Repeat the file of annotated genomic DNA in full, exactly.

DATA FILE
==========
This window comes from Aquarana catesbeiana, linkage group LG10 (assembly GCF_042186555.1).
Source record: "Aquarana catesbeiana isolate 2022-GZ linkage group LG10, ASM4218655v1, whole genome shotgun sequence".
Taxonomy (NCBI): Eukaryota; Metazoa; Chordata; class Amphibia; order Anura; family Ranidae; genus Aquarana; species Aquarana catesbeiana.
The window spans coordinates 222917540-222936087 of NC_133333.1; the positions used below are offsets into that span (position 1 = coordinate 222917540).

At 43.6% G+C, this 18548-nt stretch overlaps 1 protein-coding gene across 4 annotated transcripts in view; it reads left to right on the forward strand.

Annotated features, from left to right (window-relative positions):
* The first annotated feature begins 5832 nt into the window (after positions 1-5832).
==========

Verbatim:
This window comes from Aquarana catesbeiana, linkage group LG10 (assembly GCF_042186555.1).
Source record: "Aquarana catesbeiana isolate 2022-GZ linkage group LG10, ASM4218655v1, whole genome shotgun sequence".
Taxonomy (NCBI): Eukaryota; Metazoa; Chordata; class Amphibia; order Anura; family Ranidae; genus Aquarana; species Aquarana catesbeiana.
The window spans coordinates 222917540-222936087 of NC_133333.1; the positions used below are offsets into that span (position 1 = coordinate 222917540).

At 43.6% G+C, this 18548-nt stretch overlaps 1 protein-coding gene across 4 annotated transcripts in view; it reads left to right on the forward strand.

Annotated features, from left to right (window-relative positions):
* The first annotated feature begins 5832 nt into the window (after positions 1-5832).